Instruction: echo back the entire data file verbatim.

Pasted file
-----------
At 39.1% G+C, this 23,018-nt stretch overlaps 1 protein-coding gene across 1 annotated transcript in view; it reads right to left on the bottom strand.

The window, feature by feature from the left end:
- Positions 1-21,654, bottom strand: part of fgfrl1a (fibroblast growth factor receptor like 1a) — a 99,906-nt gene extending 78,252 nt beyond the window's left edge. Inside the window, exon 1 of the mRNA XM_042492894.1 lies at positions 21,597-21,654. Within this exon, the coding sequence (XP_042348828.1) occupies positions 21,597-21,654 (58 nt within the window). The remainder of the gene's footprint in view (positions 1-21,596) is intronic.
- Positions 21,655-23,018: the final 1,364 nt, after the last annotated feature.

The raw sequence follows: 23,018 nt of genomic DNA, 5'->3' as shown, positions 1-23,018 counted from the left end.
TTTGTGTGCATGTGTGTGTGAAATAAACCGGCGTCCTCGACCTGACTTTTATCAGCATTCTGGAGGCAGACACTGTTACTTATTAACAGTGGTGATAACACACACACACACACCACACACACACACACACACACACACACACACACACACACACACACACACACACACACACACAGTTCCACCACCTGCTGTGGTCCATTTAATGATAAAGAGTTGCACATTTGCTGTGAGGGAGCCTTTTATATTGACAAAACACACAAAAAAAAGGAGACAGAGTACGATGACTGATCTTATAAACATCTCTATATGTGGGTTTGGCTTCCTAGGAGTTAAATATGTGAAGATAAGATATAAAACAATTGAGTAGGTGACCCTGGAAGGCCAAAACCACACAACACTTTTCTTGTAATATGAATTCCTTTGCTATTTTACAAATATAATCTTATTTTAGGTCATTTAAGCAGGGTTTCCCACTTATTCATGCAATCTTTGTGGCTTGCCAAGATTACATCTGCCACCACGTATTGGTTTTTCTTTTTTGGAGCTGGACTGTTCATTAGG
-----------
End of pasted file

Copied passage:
At 39.1% G+C, this 23,018-nt stretch overlaps 1 protein-coding gene across 1 annotated transcript in view; it reads right to left on the bottom strand.

The window, feature by feature from the left end:
- Positions 1-21,654, bottom strand: part of fgfrl1a (fibroblast growth factor receptor like 1a) — a 99,906-nt gene extending 78,252 nt beyond the window's left edge. Inside the window, exon 1 of the mRNA XM_042492894.1 lies at positions 21,597-21,654. Within this exon, the coding sequence (XP_042348828.1) occupies positions 21,597-21,654 (58 nt within the window). The remainder of the gene's footprint in view (positions 1-21,596) is intronic.
- Positions 21,655-23,018: the final 1,364 nt, after the last annotated feature.

The raw sequence follows: 23,018 nt of genomic DNA, 5'->3' as shown, positions 1-23,018 counted from the left end.
TTTGTGTGCATGTGTGTGTGAAATAAACCGGCGTCCTCGACCTGACTTTTATCAGCATTCTGGAGGCAGACACTGTTACTTATTAACAGTGGTGATAACACACACACACACACCACACACACACACACACACACACACACACACACACACACACACACACACACACACACACACAGTTCCACCACCTGCTGTGGTCCATTTAATGATAAAGAGTTGCACATTTGCTGTGAGGGAGCCTTTTATATTGACAAAACACACAAAAAAAAGGAGACAGAGTACGATGACTGATCTTATAAACATCTCTATATGTGGGTTTGGCTTCCTAGGAGTTAAATATGTGAAGATAAGATATAAAACAATTGAGTAGGTGACCCTGGAAGGCCAAAACCACACAACACTTTTCTTGTAATATGAATTCCTTTGCTATTTTACAAATATAATCTTATTTTAGGTCATTTAAGCAGGGTTTCCCACTTATTCATGCAATCTTTGTGGCTTGCCAAGATTACATCTGCCACCACGTATTGGTTTTTCTTTTTTGGAGCTGGACTGTTCATTAGG